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Could Al Ain be the UAE’s sleeping superstar?

Posted 18 April 2019 · Add Comment

Al Ain International Airport is poised for growth – cargo is already expanding and the search is on for more passenger traffic, as Alan Dron discovered.

‘Potential’ is the word that springs to mind when talking about Al Ain’s airport.
Serving a steadily expanding aerospace manufacturing hub plus growing population centres, and with space to grow, it is well-placed to become a substantial contributor to the UAE’s burgeoning aviation economy.
Situated slightly less than two hours’ driving time east of Abu Dhabi, Al Ain city sits in a small notch of UAE territory jutting into Oman. Located 18km northwest of the city, its airport has been in operation since 1994, and is Abu Dhabi emirate’s second international gateway.
The single terminal is relatively modest, having just four gates for aircraft. However, the airport possesses a 4,000m runway, with a parallel 4,000m taxiway that can double as a second runway if required.
The terminal can handle around 8 million passengers annually, but operates at a fraction of that capacity; the first 10 months of 2018 saw around 80,000 passengers pass through.
At present, only two airlines serve Al Ain on a regular basis – Egypt’s Nile Air, which flies to Cairo; and Air India Express, which operates to Kozhikode.
Other carriers include Al Ain in their seasonal timetables, including Royal Jordanian and Pakistan International Airways.
Despite these modest passenger figures, the airport records a disproportionately large number of aircraft movements – 76,800 in 2017. This is partly because of training activities from two aviation training colleges and an increasing number of cargo flights.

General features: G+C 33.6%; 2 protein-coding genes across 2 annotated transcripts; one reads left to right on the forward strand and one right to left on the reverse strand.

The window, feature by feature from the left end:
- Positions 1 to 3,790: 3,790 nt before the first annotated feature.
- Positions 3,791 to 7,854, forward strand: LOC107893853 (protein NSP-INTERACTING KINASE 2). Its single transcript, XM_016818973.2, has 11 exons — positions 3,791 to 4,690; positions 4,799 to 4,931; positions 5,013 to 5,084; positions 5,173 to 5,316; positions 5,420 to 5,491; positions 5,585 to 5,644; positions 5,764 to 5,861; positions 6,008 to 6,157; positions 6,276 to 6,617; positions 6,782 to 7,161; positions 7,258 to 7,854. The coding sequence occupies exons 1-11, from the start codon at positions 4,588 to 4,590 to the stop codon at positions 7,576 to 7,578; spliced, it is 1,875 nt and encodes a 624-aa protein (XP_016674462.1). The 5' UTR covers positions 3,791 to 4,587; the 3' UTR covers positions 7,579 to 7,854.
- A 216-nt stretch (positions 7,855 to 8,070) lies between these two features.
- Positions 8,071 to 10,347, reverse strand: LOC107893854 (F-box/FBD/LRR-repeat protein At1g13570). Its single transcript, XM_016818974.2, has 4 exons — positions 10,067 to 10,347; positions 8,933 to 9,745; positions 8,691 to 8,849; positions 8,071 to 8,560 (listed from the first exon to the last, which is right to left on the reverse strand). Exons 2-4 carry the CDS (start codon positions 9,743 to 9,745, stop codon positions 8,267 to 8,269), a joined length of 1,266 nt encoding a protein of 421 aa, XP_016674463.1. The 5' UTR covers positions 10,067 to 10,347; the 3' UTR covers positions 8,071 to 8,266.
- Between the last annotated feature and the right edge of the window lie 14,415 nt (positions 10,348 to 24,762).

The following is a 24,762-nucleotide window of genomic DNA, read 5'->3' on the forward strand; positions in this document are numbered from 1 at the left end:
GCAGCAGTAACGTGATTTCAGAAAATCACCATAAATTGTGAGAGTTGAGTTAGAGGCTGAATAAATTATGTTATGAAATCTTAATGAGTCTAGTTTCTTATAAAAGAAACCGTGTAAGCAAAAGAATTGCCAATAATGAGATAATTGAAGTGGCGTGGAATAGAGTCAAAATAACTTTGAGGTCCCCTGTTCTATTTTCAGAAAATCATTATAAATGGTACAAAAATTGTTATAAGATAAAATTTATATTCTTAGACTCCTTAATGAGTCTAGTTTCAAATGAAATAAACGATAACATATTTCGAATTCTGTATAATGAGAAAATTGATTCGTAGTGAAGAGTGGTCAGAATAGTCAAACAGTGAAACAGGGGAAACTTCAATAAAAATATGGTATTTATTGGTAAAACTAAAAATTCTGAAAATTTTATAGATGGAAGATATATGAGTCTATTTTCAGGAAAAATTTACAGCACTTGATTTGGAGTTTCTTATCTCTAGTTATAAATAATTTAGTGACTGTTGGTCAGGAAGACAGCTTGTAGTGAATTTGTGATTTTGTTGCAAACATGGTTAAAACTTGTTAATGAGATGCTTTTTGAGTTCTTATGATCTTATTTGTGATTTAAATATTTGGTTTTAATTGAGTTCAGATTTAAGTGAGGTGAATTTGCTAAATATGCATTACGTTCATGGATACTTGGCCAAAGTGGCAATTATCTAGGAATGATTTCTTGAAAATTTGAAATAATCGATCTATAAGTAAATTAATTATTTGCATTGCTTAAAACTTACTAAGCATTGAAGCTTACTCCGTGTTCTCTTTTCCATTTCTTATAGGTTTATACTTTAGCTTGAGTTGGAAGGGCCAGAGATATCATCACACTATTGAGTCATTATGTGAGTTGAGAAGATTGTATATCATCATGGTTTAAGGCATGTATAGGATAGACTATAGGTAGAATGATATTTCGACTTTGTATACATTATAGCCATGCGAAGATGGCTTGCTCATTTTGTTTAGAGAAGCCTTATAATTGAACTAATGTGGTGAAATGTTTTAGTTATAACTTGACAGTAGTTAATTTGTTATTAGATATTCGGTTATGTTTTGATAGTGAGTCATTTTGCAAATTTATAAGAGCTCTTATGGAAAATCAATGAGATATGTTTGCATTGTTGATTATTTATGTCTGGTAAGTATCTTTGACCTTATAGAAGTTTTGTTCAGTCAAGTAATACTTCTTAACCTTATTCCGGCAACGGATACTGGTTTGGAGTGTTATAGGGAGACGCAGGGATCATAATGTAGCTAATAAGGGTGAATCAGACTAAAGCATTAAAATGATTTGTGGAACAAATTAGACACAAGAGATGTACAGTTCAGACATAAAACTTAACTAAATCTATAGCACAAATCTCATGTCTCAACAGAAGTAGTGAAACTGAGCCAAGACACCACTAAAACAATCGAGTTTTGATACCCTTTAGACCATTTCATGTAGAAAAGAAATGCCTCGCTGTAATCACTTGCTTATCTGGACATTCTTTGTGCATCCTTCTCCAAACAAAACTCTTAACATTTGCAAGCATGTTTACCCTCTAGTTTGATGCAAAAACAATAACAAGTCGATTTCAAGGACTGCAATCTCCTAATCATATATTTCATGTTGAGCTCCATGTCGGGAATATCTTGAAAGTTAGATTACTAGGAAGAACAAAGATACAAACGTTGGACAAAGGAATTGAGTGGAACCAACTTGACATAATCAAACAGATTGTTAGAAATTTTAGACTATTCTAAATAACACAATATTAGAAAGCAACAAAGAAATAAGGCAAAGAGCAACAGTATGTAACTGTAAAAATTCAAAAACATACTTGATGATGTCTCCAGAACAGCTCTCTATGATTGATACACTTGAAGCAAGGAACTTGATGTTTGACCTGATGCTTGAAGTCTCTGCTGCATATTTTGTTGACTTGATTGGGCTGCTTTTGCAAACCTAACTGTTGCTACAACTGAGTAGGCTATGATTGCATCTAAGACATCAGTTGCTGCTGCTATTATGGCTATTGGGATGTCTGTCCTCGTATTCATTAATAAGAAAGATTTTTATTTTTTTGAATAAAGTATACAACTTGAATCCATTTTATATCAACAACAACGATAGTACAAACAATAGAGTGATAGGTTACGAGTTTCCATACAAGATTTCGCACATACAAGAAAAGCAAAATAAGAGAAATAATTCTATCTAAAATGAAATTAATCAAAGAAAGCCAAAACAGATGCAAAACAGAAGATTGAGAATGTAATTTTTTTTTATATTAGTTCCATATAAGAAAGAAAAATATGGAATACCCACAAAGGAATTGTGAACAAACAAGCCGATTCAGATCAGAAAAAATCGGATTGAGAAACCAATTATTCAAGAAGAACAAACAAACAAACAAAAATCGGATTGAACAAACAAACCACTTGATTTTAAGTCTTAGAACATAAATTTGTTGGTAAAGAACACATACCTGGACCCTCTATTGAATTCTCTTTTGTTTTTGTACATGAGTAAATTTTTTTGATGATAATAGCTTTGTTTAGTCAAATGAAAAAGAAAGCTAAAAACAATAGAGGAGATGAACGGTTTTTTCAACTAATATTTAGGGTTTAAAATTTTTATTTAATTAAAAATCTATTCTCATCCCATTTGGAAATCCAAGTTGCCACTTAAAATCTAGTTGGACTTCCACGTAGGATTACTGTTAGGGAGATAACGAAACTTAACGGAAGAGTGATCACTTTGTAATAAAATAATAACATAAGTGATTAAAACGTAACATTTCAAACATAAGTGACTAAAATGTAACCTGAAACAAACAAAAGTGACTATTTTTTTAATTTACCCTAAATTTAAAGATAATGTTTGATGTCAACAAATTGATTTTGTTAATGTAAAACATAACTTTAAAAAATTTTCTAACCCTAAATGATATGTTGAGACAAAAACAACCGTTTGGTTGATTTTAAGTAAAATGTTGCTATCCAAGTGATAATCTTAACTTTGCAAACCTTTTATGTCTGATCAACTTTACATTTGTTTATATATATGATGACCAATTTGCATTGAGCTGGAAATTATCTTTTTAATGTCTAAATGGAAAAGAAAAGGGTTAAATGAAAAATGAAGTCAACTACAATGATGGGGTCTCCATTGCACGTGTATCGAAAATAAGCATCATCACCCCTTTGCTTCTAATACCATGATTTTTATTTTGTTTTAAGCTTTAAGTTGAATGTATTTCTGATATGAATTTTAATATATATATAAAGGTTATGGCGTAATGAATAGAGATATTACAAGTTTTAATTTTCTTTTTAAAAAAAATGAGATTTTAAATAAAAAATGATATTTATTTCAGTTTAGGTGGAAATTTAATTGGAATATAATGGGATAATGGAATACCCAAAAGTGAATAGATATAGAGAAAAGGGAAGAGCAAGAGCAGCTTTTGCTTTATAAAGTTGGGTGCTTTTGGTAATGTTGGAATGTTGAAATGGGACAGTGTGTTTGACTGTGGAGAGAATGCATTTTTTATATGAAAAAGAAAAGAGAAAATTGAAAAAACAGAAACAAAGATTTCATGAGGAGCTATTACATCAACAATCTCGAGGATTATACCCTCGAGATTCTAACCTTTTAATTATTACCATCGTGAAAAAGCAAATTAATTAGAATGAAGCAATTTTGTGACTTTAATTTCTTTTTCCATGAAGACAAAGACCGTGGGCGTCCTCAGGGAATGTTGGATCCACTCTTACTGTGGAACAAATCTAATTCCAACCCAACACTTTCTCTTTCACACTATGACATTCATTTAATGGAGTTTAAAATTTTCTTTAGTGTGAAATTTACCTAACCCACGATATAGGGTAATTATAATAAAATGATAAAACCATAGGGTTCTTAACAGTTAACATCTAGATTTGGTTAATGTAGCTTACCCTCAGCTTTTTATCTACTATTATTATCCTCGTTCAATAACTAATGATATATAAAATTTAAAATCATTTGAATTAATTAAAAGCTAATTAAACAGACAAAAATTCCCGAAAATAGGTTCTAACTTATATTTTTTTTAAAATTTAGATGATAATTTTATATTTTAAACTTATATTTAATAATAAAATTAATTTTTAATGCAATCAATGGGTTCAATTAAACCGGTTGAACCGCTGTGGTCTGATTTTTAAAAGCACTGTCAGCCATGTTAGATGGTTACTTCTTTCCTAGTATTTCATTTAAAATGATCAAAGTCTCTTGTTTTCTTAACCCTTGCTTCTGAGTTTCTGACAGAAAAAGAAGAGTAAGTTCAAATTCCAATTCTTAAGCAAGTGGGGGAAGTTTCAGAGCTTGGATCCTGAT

The growing freight flights mirrors the growth of the industrial hub alongside the airport, which plays a vital logistics role for the UAE’s first aerospace cluster, the Nibras Al Ain Aerospace Park.
This cluster operates as a catalyst for economic development and diversification and is an important provider of local employment.
The 25sqkm aerospace park, jointly developed by Mubadala Aerospace and Abu Dhabi Airports, brings together world-class aerospace manufacturers and suppliers, research and knowledge institutions, and educational and scientific bodies.
Already operating there are advanced composites manufacturer Strata, unmanned air vehicle (UAV) manufacturer Abu Dhabi Autonomous Systems Investments, and maintenance, repair and overhaul (MRO) specialists SR Technics.
Under the UAE’s industrial plans, the focus over the next decade will be on attracting global original equipment manufacturers (OEMs), industry suppliers and small to medium-sized enterprises (SMEs) to the site.
However, the existing companies are already providing considerable business for Al Ain airport in the form of cargo; by the end of October last year, 428,000 tonnes had passed through the airport.
According to the airport’s acting chief operations officer, Ahmed Al Shamisi, Al Ain holds good potential for a low-cost carrier (LCC) and negotiations are on-going with several candidate airlines.
Although a relatively remote airport may seem an unlikely attraction for a carrier, one of the world’s most successful LCCs – Ireland’s Ryanair – built up its network in Europe largely through the use of secondary, or even tertiary, airports.
For example, small airports such as Skavsta and Torp served the Swedish and Norwegian capitals of Stockholm and Oslo respectively, despite being 100km away. Ryanair solved the problem of transporting passengers to and from the cities by hiring local bus companies to coordinate their schedules with the airline’s timetables.
Al Ain city has a population of 400,000 and the airport also serves other nearby towns, giving a reasonable pool of potential passengers; and good surface transport links could make the airport attractive for budget travellers heading to Abu Dhabi.
The growing catchment area around Al Ain means there is definite potential for an LCC to operate from the airport, said Al Shamisi. The airport has gained valuable experience in working with one of the existing carriers, Nile Air, he added, which catered both for residents and for tourists heading to and from Egypt.
To meet forecast traffic growth, driven by the growth of the emirate’s economy and Al Ain’s aerospace industrial activities, plans have already been drawn up for a series of enhancements to the airport.
These include an increase in the sizes of the departure lounge and check-in areas, expansion of a cargo terminal, a new airline in-flight catering facility and a VVIP terminal.
These improvements will be executed when the business need arises: “If we see there’s an increase in the potential of attracting traffic and passengers we will definitely expand,” said Al Shamisi.

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